Well I've located everything I couldn't find, and just about figured out everything I need to know to keep track of church funds. It's actually not much work, and pretty easy. That was quite a relief.
An even bigger relief was the email I received this evening from our "almost full-time associate pastor" that lives an hour & a half drive away from here: he WILL be here, and preaching for EVERY SERVICE except next Sunday night (the 17th) for the rest of the month!!!
I would have jumped for joy on reading this email, but I discovered it after waking at "oh-dark-twenty." Which means it's the middle of the night, and I should've been in bed sleeping hours ago. However, sometime around 11.30pm, when I finished updating the Parents of Multiples website, I dozed off in front of the computer. This has happened a few times before... actually... I should probably say: this isn't a rare occurrence... ah... well... I think my wife would roll her eyes at that one too. She would probably say: it happens quite often. (So it's a very good thing I've got an extremely patient wife.)
Between studying for messages (which I know I really don't deliver very well, but I still enjoy them), updating the Parents of Multiples website (which I also enjoy, even though I think the site's inherited look and layout are antiquated and in need of a comprehensive face-lift), attempting to keep up with email (impossible), and all the time I enjoy wasting on FaceBook, I tend to fall asleep at the computer much more than I should.
I've attempted to make it very difficult for myself, but I think I'm just too good of a sleeper. If my eyes close, I have about 3 to 5 seconds to get them open, or I'm out. This is a skill I was born with, but it was well-honed as a security guard in college. College also improved my skill of sleeping through almost anything.
Prior to college, nothing woke me unless someone entered my room (somehow my sleeping brain could tell the difference when the dog wandered in and out). When someone did walk in my room, I'd immediately sit up in bed; by the time I was sitting up, I'd be almost fully awake and quite coherent (although I did tend to forget whatever anyone would tell me). Unfortunately for me, that skill is no longer mine. Perhaps too many years of needing naps during the day (to work 4-8 hours every night or 2) took my edge off. Although, I'd almost be willing to put money on the main reason I lost this skill being the large number of times I would sit up from a sound sleep and slam my forehead into the hard metal rail that supported the bunk above mine. (For some odd reason, my roommates always thought that was extremely funny.)
Of necessity, my reflexes eventually toned down to the point that I wouldn't wake up unless someone sat on my bed, but that too passed. Several of my roommates enjoyed seeing my forehead slam that bar so much, that they'd invite guys in from other rooms just to get them to sit on my bed.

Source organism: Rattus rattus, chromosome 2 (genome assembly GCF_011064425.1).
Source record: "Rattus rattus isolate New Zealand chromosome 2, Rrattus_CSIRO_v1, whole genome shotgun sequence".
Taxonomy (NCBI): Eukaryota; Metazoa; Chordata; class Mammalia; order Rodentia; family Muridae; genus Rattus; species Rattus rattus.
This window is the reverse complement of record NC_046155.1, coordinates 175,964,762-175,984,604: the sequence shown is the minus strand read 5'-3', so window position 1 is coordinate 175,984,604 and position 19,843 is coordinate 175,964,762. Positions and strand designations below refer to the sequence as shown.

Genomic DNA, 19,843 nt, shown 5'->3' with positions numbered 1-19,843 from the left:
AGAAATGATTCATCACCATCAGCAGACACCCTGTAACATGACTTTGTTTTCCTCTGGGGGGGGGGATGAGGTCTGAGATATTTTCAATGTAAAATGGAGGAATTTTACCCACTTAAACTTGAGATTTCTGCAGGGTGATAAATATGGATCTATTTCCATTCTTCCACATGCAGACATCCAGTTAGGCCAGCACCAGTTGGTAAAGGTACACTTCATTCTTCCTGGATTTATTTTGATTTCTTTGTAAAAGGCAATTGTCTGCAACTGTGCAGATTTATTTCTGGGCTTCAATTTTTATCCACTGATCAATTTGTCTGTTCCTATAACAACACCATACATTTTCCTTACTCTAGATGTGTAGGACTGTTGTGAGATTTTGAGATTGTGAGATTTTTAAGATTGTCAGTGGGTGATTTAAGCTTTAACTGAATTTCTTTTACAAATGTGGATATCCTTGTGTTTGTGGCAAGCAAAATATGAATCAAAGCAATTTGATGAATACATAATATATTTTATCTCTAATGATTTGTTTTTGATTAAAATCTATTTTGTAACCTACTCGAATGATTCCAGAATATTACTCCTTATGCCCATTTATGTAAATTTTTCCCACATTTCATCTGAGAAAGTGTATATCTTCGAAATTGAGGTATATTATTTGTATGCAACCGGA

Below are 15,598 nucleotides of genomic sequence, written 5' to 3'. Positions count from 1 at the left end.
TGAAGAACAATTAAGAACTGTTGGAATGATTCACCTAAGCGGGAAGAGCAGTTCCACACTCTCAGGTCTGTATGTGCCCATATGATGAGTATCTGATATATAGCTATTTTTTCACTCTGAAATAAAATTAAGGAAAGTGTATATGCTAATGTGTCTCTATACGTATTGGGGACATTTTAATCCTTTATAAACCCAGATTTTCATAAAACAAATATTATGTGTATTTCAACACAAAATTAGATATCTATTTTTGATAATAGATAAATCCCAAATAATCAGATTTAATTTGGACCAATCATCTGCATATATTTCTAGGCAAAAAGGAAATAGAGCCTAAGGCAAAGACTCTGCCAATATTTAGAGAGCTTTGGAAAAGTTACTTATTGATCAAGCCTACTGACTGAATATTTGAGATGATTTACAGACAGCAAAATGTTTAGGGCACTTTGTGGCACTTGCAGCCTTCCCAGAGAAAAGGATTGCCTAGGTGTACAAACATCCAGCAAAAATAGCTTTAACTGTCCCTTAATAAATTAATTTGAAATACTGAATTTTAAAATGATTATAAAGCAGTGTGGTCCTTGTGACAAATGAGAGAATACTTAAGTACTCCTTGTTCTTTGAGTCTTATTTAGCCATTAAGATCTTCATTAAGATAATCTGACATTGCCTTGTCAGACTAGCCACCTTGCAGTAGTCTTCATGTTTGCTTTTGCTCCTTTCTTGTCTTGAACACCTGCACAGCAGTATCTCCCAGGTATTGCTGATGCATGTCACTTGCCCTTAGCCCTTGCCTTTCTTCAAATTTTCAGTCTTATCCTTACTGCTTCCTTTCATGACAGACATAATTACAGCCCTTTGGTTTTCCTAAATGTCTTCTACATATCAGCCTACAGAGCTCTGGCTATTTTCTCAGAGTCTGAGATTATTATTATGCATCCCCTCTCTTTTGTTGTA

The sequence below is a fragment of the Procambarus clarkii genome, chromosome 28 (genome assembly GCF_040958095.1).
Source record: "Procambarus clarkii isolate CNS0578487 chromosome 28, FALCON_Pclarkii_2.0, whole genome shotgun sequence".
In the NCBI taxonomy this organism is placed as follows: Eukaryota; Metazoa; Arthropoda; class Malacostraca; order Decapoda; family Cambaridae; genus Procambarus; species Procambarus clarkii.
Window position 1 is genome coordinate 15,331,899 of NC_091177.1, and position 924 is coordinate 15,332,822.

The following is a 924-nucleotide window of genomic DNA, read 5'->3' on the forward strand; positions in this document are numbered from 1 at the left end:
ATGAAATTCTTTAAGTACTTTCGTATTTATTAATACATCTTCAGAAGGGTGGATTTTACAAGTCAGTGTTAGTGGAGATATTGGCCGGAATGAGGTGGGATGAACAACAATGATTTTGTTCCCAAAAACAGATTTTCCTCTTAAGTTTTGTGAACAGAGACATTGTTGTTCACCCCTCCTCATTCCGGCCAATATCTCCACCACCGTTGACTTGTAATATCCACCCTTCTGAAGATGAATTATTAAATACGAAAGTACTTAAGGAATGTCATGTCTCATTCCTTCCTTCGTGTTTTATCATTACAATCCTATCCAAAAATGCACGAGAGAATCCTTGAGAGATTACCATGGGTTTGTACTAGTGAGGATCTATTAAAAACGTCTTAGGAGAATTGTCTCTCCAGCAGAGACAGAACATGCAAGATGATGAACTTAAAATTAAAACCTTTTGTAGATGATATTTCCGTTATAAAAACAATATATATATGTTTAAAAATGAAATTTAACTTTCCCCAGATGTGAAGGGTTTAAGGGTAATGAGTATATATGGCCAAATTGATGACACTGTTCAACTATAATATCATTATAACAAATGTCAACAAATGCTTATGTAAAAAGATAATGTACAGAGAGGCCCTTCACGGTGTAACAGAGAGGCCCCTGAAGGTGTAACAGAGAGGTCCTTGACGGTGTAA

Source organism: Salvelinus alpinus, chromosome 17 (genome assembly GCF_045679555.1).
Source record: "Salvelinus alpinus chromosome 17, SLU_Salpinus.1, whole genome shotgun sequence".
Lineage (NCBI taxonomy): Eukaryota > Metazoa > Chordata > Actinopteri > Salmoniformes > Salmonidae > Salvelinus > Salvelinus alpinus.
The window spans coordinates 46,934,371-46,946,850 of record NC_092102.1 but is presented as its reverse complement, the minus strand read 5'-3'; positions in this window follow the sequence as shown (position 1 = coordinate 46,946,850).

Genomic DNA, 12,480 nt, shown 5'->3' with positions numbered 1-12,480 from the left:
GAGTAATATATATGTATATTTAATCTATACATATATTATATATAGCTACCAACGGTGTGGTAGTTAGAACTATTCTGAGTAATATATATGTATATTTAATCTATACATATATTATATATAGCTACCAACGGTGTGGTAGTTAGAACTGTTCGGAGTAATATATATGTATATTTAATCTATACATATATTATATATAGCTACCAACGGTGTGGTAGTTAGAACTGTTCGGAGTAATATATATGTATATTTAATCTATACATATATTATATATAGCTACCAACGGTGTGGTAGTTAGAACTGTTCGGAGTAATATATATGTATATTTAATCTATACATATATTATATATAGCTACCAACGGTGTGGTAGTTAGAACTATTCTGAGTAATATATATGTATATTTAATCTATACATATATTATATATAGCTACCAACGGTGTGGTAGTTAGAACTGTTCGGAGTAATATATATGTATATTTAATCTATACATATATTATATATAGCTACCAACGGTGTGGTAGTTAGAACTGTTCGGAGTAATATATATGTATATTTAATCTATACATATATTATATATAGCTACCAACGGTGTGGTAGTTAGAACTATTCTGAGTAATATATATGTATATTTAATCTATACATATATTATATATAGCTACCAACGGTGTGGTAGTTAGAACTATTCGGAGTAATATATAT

My body coped by not waking unless physically disturbed (being physically touched, hit by spit wads, flatulence by my head, etc.). That too passed: many weeks I would work well over 40 hours per week, and desperately needed much more sleep than I could get. (Ah, you may say, there was a limit of hours you could work for the college and still be enrolled full time. But there was a loophole, and I discovered it. I didn't realize how many hours I was working back then, but while culling tax records last summer, I discovered old pay stubs. Security, maintenance, and the computer lab all submitted my hours, and I received separate checks that, had they been totaled together, would have shown my "low weeks" totaled 40 hours. I found a few weeks totaling over 80 hours.)
Needless to say, by the time college was over, I'd gotten to the point that I'm still at now -- for me to wake up, I need to be continuously shaken very hard (30 - 120 seconds), or keep a very loud alarm clock across the room (because I can turn it off in my sleep), or hear a phone ring. I'm not sure how the phone ring wasn't discovered by my ever-resourceful roommates, but I'm glad it wasn't. It's nice to have one "normal" thing that wakes me up.
Which brings me back to my current situation. Although I like a comfortable chair, I know having one is not conducive to keeping me awake, so I replaced it with a round, backless stool on 5 wheels. It rolls very well, so I usually can't sleep long (30 minutes to an hour) before I fall to the floor. I've discovered my sleeping carcass moves very little and has decent balance, so on occasion, I have been known to last most of the night on the rolling stool.
Tonight, thankfully, I did not. The problem tonight was the way in which I dozed off cut off the blood flow to both arms, both legs, and my derrière. So when I began typing this letter I could only move 2 fingers on my left hand (ring and pinky) -- every other appendage (beside my head) was a nearly lifeless club. I've now regained most of the use of the rest of my limbs, and will be trundling off to bed shortly... as soon as I figure out what labels I should put on this post. Too bad it's almost time to get up; at least I know I'll be asleep within a few seconds of my head hitting the pillow...
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